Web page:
Rhino Orphans left behind by Ruthless Poachers
None so special as those who have everything to lose:
The Rhino Poaching Scourge in South Africa has made international news because of its horrific cruelty, and the absolute nonsensical beliefs fueling it.
The silent victims who have no voice are the almost 100 rhino babies in sanctuaries in South Africa at present. They are the babies whose mothers were targeted in one of most barbaric of all criminal activities – poaching.
Most of the rhino are being poached inside the National Parks of South Africa, but once a baby gets rescued, it is in a kind of no-man's land, with the rescue centres receiving very little assistance from the Government. It is unlikely that this scenario will change in the near future, so ongoing support of legitimate rescue centres are needed. (You can help here: RhinoOrphanCare)
One man and his team of dedicated carers are making a difference in the lives of precious rhino babies: Arrie Van Deventer started The Rhino Orphanage in 2012, with the sole aim of looking after and rehabilitating the victims of poaching. It was a world first, and many doubted that it would ever be needed as much as it is right now. But Arrie stuck to his dream, and with the help of his friend Paul Cilliers from Legend Lodges, the dream took a physical form. The Rhino Orphanage is a very special place, because no animal is turned away – Arrie's love for them runs way too deep.
With Limpopo's beautiful Hangklip Mountain silently watching over the rhino orphanage in the heart of the African bush, it is difficult to fathom the need for these sanctuaries. Man's greed seems to be a world apart from there.
The Orphanage is not open to the public, because the aim is to re-wild the babies once they are strong enough. Nobody here wants a petting zoo. Every true animal lover wants the rhinos to be free, wild, happy and safe (with their horns intact like nature intended). It's just that it is becoming increasingly challenging to get that done. Orphaned baby rhinos are often very weak, severely traumatized and dehydrated, because they refuse to leave their dead or dying mothers. They need intensive care and specialized treatment as soon as possible, and likely for a few months after being rescued.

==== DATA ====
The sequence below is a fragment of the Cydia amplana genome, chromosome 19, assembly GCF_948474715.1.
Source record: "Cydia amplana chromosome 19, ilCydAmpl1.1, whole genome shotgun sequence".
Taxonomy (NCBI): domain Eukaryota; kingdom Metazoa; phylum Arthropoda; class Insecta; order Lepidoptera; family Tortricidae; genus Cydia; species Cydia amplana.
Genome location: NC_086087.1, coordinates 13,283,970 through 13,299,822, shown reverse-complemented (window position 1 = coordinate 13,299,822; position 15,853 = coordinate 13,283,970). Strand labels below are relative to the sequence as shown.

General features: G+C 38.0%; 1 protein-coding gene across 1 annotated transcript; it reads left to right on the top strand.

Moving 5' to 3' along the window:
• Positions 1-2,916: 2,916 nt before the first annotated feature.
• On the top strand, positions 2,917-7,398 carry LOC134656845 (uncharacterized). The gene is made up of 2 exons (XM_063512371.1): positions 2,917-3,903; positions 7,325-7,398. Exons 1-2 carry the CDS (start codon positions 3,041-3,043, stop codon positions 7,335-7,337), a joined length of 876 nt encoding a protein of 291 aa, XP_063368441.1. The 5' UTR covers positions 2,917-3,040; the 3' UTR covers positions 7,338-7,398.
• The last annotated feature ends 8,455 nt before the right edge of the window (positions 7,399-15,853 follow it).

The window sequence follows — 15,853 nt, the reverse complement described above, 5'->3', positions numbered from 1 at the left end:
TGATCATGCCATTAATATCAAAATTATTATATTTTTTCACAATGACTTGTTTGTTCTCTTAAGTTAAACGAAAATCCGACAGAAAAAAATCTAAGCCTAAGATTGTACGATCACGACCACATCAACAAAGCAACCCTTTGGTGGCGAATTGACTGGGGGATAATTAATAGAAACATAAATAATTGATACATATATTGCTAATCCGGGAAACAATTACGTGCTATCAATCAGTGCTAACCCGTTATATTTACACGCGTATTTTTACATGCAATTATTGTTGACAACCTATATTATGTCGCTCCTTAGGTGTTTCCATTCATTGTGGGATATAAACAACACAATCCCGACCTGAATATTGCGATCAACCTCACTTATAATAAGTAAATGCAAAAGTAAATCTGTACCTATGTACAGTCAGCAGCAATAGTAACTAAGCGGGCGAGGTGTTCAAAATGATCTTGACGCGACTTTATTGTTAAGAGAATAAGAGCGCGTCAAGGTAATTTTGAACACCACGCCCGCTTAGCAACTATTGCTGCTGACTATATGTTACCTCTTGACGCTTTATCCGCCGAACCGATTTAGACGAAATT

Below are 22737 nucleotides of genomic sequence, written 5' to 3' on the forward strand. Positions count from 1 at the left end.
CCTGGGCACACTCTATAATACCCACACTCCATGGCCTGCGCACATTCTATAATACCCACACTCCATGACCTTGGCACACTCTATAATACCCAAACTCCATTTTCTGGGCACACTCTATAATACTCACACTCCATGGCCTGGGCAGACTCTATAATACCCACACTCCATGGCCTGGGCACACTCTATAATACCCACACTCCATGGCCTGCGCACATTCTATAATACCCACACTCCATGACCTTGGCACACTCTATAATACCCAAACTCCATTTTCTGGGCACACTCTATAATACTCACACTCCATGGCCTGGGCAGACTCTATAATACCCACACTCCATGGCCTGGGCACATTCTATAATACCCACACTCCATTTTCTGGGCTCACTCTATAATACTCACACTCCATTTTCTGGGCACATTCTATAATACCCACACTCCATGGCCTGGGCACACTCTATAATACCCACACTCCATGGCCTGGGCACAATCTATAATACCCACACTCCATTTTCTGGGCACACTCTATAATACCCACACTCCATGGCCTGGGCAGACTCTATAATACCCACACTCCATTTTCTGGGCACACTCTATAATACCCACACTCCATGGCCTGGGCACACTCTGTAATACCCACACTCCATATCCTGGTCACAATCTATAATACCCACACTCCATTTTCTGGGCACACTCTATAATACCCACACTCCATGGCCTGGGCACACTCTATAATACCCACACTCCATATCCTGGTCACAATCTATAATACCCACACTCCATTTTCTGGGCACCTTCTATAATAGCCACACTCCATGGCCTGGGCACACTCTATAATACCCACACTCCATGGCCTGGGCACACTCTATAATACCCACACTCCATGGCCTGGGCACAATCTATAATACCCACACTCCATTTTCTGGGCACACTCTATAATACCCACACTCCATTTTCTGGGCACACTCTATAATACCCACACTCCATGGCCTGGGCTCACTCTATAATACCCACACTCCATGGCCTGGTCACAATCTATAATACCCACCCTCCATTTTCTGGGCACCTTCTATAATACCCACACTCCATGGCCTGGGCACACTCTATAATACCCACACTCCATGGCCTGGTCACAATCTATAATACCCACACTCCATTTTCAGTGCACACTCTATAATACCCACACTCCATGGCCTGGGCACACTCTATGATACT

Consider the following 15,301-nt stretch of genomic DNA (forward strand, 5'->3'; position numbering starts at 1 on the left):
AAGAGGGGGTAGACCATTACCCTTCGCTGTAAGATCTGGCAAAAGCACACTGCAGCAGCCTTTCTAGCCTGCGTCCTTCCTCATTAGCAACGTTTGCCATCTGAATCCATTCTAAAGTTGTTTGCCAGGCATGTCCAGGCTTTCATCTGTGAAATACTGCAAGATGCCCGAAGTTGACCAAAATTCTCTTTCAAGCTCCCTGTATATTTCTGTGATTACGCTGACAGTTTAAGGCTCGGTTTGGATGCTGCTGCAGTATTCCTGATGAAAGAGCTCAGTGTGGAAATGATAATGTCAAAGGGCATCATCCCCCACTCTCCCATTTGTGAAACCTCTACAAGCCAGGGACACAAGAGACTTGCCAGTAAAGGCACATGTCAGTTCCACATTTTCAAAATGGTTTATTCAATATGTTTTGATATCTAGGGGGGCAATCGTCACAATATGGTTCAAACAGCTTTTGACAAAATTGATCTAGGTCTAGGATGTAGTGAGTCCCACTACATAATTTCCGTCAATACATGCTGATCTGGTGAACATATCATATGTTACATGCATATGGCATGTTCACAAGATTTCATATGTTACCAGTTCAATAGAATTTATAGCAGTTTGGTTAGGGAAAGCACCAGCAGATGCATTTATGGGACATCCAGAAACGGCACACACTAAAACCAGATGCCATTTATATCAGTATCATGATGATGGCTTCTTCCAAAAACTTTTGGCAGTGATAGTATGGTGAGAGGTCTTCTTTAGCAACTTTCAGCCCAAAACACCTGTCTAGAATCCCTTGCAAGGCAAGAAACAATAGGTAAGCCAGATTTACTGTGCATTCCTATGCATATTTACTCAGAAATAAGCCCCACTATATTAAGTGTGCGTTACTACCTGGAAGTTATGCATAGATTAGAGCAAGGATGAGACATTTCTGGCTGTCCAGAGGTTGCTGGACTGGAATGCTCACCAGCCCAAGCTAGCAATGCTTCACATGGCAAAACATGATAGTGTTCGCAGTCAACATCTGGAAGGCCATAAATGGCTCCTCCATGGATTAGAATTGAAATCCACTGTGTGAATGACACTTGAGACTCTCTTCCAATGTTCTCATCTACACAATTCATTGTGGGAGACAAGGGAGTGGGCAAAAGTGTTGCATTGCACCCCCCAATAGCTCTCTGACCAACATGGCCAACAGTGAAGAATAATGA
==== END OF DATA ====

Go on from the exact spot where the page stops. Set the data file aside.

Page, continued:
As soon as the Rhino Orphan gets a bit stronger, their constant human contact needs to be reduced, so that the human imprint can start fading. This is crucially important if there is any hope of them being truly wild and free again.
Matthew, Lunga and Faith getting used to being wild and free againWild Heart Wildlife Foundation
Rhino babies are split into different age groups, because they are so strong - they can easily hurt one another when different ages are grouped together. Unfortunately this also means that sometimes a baby can be lonely, having no-one in his age group for company. This is currently the case with Kabelo, a five month old White Rhino baby. Babies like these need more human care than babies in pairs or groups. Lydia is the patient, vocal sheep who befriends every rhino baby who arrives at the orphanage, until it's time for them to become more independent.
The team of carers are currently looking after 18 rhino babies at the orphanage. The saddest part, Arrie says, is that we are only saving around 10% of the babies who fell victim to having their mothers poached. This means that only one in ten babies are making it to the orphanage to be cared for, the rest are not making it out of the reserves where they die from dehydration, starvation or injuries resulting from the poaching attacks. It is a heart-breaking statistic.
Wild Heart Wildlife Foundation recently did a special Fundraising Drive for the orphanage.
Your donations make these very special deliveries possible!Wild Heart Wildlife Foundation
With the generous support of the public, we have been able to supply the orphanage with critically-needed supplies and capital items, to enable them to go about their important work of saving the rhinos. This included a generator for power outages, infra-red lamps to keep the babies warm, a 500 liter water trough perfect for thirsty rhinos, among loads of other necessities, all of which can be viewed on our website. We managed to tick quite a few of the bigger items needed off the wishlist! This delivery is part of WHWF's ongoing Project RhinoOrphanCare, and illustrates our commitment to Ethical Conservation. Because the needs of these babies are ongoing, they need continuous support, which we aim to provide to the best of our ability.
Since our last visit, the babies Lunga & Faith have grown into happy little rhinos, mostly spending their days in the bush, free and wild. They could be seen turning their well-fed little butts to our viewing vehicle, as they trotted away from us. It was a heart-warming sight, because they are learning to be rhinos, and will soon not need human assistance any more. Seeing them growing into wild beauties, is why we do what we do. It's the only way for them to be. And it is what we want for all our precious rhino. We have so much to lose...
You can become part of #TeamWild, by joining us on our mission to Save Wildlife. How you can help: RhinoOrphanCare